Windows 10 Image Series – Part 5 – YAML Image Build Pipeline

In this series I am going to show you how build a Windows 10 Image via Azure Pipelines and DevOps without 3rd party tooling, welcome to part 5!

We built the image, deployed a sessionhost in the previous parts. Next up is converting the Image Pipeline to YAML Pipelines. In addition, YAML pipelines hold all the features. Classic Pipelines do not.

Prerequisites

Part 1, 2 & 3 of this series needs to be completed. These are the links:

1. Windows 10 Image Series – Part 1 (Creating the Windows VM Pipeline)

2. Windows 10 Image Series – Part 2 (Artifacts & Application Installation)

3. Windows 10 Image Series – Part 3 (Shared Image Gallery)

Therefore, the prerequisites from part 1 are also required for this part. So:

Firstly, I am assuming that you have knowledge of Azure DevOps. These are the parts that already need be setup:

In addition, if you don’t have knowledge about Azure DevOps and still want to follow this series please let me know. I might write a blog about the preparing Azure DevOps.

Checkout/Skip to other parts:

0. Windows 10 Image Series – Part 0 (Preparing Azure/Azure DevOps)

1. Windows 10 Image Series – Part 1 (Creating the Windows VM Pipeline)

2. Windows 10 Image Series – Part 2 (Artifacts & Application Installation)

3. Windows 10 Image Series – Part 3 (Shared Image Gallery)

4. Windows 10 Image Series – Part 4 (SessionHost Deployment via Powershell and Classic Pipelines)

6. Windows 10 Image Series – Part 6 (Deploy Sessionhosts with Bicep and YAML)

Converting the WVD Image Build Pipeline to YAML

In this paragraph, we are actually converting the pipeline to YAML. The proces is quite simple. For instance, this is the part which creates the Windows 10 VM:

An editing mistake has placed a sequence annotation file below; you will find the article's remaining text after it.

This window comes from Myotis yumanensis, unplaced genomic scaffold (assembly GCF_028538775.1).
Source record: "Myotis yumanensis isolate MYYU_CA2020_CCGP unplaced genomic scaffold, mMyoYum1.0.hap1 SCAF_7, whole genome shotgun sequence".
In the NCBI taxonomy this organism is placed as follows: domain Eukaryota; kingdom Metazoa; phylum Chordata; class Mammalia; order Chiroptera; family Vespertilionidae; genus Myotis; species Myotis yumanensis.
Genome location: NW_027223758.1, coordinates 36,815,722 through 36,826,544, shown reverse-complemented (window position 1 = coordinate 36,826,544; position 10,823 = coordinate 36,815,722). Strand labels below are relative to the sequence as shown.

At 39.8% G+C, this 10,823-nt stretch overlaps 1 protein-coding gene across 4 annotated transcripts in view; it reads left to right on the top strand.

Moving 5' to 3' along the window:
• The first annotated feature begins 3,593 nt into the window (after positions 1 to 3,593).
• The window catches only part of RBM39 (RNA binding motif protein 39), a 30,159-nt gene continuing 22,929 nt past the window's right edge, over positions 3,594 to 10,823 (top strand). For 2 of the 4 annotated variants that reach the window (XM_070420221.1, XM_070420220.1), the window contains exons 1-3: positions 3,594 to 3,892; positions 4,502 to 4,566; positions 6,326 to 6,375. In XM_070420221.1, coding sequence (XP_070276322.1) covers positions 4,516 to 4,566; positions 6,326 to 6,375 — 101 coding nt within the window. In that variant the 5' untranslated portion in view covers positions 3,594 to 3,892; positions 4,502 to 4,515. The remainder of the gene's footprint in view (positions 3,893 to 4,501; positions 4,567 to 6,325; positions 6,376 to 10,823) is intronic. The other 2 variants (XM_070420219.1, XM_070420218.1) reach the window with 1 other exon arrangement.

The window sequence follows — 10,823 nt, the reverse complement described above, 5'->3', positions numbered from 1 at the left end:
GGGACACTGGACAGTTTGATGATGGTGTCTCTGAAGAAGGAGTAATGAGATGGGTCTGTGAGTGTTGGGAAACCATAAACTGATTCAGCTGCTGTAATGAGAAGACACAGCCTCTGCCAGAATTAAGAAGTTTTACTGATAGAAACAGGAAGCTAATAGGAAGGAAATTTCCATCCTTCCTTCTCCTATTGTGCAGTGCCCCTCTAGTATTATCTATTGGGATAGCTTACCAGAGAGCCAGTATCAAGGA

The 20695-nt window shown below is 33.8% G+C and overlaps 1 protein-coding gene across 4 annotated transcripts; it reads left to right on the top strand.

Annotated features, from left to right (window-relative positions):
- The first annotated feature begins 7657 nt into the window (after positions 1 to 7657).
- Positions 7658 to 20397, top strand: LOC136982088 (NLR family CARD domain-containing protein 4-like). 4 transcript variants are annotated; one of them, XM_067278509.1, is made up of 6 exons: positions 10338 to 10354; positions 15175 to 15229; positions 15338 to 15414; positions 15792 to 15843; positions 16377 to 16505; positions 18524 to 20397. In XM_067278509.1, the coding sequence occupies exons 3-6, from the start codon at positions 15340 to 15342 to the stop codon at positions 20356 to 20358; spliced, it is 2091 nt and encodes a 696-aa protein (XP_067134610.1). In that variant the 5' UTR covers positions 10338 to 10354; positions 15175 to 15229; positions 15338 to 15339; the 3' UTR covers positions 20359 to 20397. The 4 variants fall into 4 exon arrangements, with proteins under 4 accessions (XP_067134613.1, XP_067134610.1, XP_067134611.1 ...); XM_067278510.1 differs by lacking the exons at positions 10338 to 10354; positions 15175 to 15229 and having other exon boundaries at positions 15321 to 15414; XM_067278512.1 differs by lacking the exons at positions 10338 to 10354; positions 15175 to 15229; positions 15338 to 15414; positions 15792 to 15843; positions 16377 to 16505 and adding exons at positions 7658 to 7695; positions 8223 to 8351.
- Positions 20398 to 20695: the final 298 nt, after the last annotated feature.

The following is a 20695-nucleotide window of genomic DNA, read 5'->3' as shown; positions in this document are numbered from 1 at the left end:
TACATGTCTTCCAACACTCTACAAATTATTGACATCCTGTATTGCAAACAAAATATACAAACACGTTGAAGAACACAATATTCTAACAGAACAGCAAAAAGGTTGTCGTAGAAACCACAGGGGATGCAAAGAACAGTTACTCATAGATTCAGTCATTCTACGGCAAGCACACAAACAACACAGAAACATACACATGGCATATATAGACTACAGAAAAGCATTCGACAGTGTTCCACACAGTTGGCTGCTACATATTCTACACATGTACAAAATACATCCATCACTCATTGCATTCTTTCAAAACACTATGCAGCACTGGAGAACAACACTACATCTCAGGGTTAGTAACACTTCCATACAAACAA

Firstly, we need to create a YAML file in your repository in Azure DevOps. So, log on to Azure DevOps and go to repo’s:

Windows 10 Image Series – Part 5 - Repository's

After that, create a new file:

Windows 10 Image Series – Part 5 - Create new YAML File

After that, name the file:

In addition, you can name the file anything you like.

Next up, copy the contents of my YAML file on my public Github Repo and paste it into your YAML file.

Please replace these values in the file:

<<Service Connection Name>>
<<Subscription ID>>
<<PAT Token>>
<<Artifact Build>>
<<DevOps Org Name>>
<<DevOps Project Name>>

After that, click on commit:

Secondly, we create the new YAML based pipeline. Go to Pipelines and click on new:

After that, click on “Azure Repos Git (YAML)”. In addition, you can also connect to the other Git repo options if you prefer that.

Choose the correct repository:

After that, pick “Existing Azure Pipelines YAML file” (the one we create earlier).

And select the proper file:

Save the pipeline:

Running the Pipeline

Go to your newly created YAML pipeline and click on run:

When you run the pipeline, these options are available:

When we look at stages, you can select which parts of the pipeline are run:

Please select the stages you want to use and click on run.

Eventually the pipeline has completed with the following result:

This was Windows 10 Image Series – Part 5, check out the other parts:

0. Windows 10 Image Series – Part 0 (Preparing Azure/Azure DevOps)

1. Windows 10 Image Series – Part 1 (Creating the Windows VM Pipeline)

2. Windows 10 Image Series – Part 2 (Artifacts & Application Installation)

3. Windows 10 Image Series – Part 3 (Shared Image Gallery)

4. Windows 10 Image Series – Part 4 (SessionHost Deployment via Powershell and Classic Pipelines)

6. Windows 10 Image Series – Part 6 (Deploy Sessionhosts with Bicep and YAML)

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